5. Identification of Interferon-Stimulated Genes with Antiretroviral Activity.

    PubMed

    Kane, Melissa; Zang, Trinity M; Rihn, Suzannah J; Zhang, Fengwen; Kueck, Tonya; Alim, Mudathir; Schoggins, John; Rice, Charles M; Wilson, Sam J; Bieniasz, Paul D

    2016-09-14

    Interferons (IFNs) exert their anti-viral effects by inducing the expression of hundreds of IFN-stimulated genes (ISGs). The activity of known ISGs is insufficient to account for the antiretroviral effects of IFN, suggesting that ISGs with antiretroviral activity are yet to be described. We constructed an arrayed library of ISGs from rhesus macaques and tested the ability of hundreds of individual macaque and human ISGs to inhibit early and late replication steps for 11 members of the retroviridae from various host species. These screens uncovered numerous ISGs with antiretroviral activity at both the early and late stages of virus replication. Detailed analyses of two antiretroviral ISGs indicate that indoleamine 2,3-dioxygenase 1 (IDO1) can inhibit retroviral replication by metabolite depletion while tripartite motif-56 (TRIM56) accentuates ISG induction by IFNα and inhibits the expression of late HIV-1 genes. Overall, these studies reveal numerous host proteins that mediate the antiretroviral activity of IFNs.

  6. The Mitochondrial Genome of Paraminabea aldersladei (Cnidaria: Anthozoa: Octocorallia) Supports Intramolecular Recombination as the Primary Mechanism of Gene Rearrangement in Octocoral Mitochondrial Genomes

    PubMed Central

    Brockman, Stephanie A.; McFadden, Catherine S.

    2012-01-01

    Sequencing of the complete mitochondrial genome of the soft coral Paraminabea aldersladei (Alcyoniidae) revealed a unique gene order, the fifth mt gene arrangement now known within the cnidarian subclass Octocorallia. At 19,886 bp, the mt genome of P. aldersladei is the second largest known for octocorals; its gene content and nucleotide composition are, however, identical to most other octocorals, and the additional length is due to the presence of two large, noncoding intergenic regions. Relative to the presumed ancestral octocoral gene order, in P. aldersladei a block of three protein-coding genes (nad6–nad3–nad4l) has been translocated and inverted. Mapping the distribution of mt gene arrangements onto a taxonomically comprehensive phylogeny of Octocorallia suggests that all of the known octocoral gene orders have evolved by successive inversions of one or more evolutionarily conserved blocks of protein-coding genes. This mode of genome evolution is unique among Metazoa, and contrasts strongly with that observed in Hexacorallia, in which extreme gene shuffling has occurred among taxonomic orders. Two of the four conserved gene blocks found in Octocorallia are, however, also conserved in the linear mt genomes of Medusozoa and in one group of Demospongiae. We speculate that the rate and mechanism of gene rearrangement in octocorals may be influenced by the presence in their mt genomes of mtMutS, a putatively active DNA mismatch repair protein that may also play a role in mediating intramolecular recombination. PMID:22975720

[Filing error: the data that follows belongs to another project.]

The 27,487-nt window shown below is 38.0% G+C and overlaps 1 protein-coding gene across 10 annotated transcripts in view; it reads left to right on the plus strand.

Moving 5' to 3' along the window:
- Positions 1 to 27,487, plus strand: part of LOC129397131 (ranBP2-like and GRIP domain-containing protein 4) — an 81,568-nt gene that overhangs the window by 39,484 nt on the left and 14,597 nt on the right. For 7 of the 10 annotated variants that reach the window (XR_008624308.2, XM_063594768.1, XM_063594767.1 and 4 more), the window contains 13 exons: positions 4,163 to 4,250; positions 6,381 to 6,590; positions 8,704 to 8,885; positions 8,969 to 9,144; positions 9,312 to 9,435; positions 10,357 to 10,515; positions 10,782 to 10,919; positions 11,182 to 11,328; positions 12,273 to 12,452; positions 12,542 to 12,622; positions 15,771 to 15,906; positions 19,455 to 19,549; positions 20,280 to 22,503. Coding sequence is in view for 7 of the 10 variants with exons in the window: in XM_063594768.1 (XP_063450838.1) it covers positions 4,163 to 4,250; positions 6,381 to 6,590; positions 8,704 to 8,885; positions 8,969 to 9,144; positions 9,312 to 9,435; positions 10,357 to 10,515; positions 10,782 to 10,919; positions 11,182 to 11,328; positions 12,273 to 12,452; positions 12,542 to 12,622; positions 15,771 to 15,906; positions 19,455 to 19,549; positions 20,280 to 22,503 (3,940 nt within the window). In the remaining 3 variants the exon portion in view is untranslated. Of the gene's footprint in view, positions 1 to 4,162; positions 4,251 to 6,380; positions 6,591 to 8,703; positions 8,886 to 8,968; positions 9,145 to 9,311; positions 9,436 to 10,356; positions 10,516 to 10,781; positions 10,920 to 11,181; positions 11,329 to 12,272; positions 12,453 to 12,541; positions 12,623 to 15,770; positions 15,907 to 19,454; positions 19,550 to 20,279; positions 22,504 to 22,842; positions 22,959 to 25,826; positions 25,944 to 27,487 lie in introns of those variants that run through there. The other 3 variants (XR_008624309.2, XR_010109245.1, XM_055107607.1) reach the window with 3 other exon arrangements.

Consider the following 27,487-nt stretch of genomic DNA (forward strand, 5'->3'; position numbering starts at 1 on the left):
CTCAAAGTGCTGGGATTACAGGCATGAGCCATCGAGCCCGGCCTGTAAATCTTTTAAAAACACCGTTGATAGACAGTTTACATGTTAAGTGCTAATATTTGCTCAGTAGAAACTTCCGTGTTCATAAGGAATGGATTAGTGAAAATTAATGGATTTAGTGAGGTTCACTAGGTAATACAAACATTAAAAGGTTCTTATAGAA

7. circRNADb: A comprehensive database for human circular RNAs with protein-coding annotations

    PubMed Central

    Chen, Xiaoping; Han, Ping; Zhou, Tao; Guo, Xuejiang; Song, Xiaofeng; Li, Yan

    2016-01-01

    It has been known that circular RNAs are widely expressed in human tissues and cells, and play important regulatory roles in physiological or pathological processes. However, there is lack of comprehensively annotated human circular RNAs database. In this study we established a circRNA database, named as circRNADb, containing 32,914 human exonic circRNAs carefully selected from diversified sources. The detailed information of the circRNA, including genomic information, exon splicing, genome sequence, internal ribosome entry site (IRES), open reading frame (ORF) and references were provided in circRNADb. In addition, circRNAs were found to be able to encode proteins, which have not been reported in any species. 16328 circRNAs were annotated to have ORF longer than 100 amino acids, of which 7170 have IRES elements. 46 circRNAs from 37 genes were found to have their corresponding proteins expressed according mass spectrometry. The database provides the function of data search, browse, download, submit and feedback for the user to study particular circular RNA of interest and update the database continually. circRNADb will be built to be a biological information platform for circRNA molecules and related biological functions in the future. The database can be freely available through the web server at http://reprod.njmu.edu.cn/circrnadb. PMID:27725737